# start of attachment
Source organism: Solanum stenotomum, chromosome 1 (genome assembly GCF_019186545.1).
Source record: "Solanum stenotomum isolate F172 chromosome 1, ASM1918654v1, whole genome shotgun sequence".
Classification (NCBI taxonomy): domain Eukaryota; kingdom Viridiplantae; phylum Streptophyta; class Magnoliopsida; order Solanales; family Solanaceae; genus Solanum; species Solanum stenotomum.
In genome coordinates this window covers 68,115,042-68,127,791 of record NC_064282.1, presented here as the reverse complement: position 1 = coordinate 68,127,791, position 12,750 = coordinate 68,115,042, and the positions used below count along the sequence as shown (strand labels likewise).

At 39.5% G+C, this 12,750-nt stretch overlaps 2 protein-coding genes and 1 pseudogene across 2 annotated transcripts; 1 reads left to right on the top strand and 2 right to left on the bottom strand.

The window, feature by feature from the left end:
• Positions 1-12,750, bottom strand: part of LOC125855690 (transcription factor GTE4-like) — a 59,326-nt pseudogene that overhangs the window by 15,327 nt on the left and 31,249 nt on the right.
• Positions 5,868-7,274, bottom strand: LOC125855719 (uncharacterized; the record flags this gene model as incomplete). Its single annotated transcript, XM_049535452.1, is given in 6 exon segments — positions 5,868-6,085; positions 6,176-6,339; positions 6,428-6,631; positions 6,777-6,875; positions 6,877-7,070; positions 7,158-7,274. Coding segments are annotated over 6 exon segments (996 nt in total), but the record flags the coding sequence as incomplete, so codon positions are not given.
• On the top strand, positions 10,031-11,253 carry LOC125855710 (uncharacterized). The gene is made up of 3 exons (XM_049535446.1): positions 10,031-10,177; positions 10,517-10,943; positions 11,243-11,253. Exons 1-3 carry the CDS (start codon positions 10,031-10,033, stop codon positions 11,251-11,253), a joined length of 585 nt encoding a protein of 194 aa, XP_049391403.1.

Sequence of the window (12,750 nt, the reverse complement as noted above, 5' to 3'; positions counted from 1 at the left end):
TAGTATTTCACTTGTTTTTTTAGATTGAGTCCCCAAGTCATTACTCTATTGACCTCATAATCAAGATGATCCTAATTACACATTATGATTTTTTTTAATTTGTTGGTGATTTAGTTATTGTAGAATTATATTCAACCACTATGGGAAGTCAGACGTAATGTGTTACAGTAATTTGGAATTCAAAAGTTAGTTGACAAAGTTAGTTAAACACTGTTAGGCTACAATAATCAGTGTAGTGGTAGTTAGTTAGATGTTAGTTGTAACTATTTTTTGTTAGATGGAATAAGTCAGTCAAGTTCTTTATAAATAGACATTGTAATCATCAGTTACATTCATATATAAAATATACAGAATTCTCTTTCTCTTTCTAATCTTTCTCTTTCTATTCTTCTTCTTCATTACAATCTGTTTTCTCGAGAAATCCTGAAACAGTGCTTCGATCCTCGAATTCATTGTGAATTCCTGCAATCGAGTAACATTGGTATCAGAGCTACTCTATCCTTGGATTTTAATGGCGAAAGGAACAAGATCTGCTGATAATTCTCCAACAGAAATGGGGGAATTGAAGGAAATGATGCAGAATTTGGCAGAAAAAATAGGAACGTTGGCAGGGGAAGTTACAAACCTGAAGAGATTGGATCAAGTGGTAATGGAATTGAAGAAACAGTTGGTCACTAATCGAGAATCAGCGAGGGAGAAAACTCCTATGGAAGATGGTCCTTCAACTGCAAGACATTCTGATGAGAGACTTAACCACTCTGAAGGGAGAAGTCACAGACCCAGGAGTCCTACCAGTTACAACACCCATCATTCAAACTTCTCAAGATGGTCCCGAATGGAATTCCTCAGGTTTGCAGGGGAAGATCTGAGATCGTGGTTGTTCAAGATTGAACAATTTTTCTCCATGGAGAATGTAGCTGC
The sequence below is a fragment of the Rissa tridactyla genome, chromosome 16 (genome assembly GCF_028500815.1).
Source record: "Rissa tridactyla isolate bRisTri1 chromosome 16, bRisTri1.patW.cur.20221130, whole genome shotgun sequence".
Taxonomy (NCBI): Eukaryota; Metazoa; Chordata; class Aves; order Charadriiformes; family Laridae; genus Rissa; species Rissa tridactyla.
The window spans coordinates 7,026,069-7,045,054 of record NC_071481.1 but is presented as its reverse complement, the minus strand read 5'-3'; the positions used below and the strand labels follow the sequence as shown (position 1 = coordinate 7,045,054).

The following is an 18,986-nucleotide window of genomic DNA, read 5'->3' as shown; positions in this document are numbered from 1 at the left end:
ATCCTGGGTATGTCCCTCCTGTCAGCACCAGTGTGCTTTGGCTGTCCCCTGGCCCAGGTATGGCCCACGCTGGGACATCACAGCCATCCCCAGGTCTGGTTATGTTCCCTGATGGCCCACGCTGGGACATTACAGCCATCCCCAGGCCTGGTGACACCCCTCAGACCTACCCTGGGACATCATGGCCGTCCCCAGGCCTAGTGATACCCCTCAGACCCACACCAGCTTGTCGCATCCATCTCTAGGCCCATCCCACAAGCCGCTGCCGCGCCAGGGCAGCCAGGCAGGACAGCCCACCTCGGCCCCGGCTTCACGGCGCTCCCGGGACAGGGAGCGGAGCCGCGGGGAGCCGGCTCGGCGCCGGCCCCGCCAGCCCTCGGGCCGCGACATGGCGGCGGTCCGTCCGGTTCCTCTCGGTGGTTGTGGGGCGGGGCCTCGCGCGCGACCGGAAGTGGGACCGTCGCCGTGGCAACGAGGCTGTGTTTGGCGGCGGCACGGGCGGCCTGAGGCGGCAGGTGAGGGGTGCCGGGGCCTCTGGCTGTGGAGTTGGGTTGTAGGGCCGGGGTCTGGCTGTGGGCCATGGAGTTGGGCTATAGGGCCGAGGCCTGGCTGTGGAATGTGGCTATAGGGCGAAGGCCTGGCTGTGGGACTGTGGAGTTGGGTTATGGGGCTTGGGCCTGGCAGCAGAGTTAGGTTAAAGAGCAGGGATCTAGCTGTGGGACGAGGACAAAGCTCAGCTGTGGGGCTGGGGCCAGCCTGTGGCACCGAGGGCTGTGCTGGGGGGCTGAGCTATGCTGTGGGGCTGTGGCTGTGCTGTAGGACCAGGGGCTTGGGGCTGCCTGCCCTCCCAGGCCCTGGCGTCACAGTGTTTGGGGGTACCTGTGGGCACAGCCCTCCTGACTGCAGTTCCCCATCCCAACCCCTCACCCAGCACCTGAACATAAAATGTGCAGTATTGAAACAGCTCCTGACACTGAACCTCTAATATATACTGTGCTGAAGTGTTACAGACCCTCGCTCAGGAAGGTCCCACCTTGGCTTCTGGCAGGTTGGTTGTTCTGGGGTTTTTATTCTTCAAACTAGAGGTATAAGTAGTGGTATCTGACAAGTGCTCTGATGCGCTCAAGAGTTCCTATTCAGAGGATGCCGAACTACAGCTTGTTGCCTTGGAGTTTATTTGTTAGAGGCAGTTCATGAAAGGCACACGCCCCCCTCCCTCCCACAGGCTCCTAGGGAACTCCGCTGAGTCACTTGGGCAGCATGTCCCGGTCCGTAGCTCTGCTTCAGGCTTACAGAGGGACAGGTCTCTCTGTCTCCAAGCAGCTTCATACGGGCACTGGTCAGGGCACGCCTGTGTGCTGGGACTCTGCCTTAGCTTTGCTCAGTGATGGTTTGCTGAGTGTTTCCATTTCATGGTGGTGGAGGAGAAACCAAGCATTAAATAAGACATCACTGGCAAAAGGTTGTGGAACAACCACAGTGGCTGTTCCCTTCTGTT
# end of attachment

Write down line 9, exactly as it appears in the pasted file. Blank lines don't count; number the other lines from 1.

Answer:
• On the top strand, positions 10,031-11,253 carry LOC125855710 (uncharacterized). The gene is made up of 3 exons (XM_049535446.1): positions 10,031-10,177; positions 10,517-10,943; positions 11,243-11,253. Exons 1-3 carry the CDS (start codon positions 10,031-10,033, stop codon positions 11,251-11,253), a joined length of 585 nt encoding a protein of 194 aa, XP_049391403.1.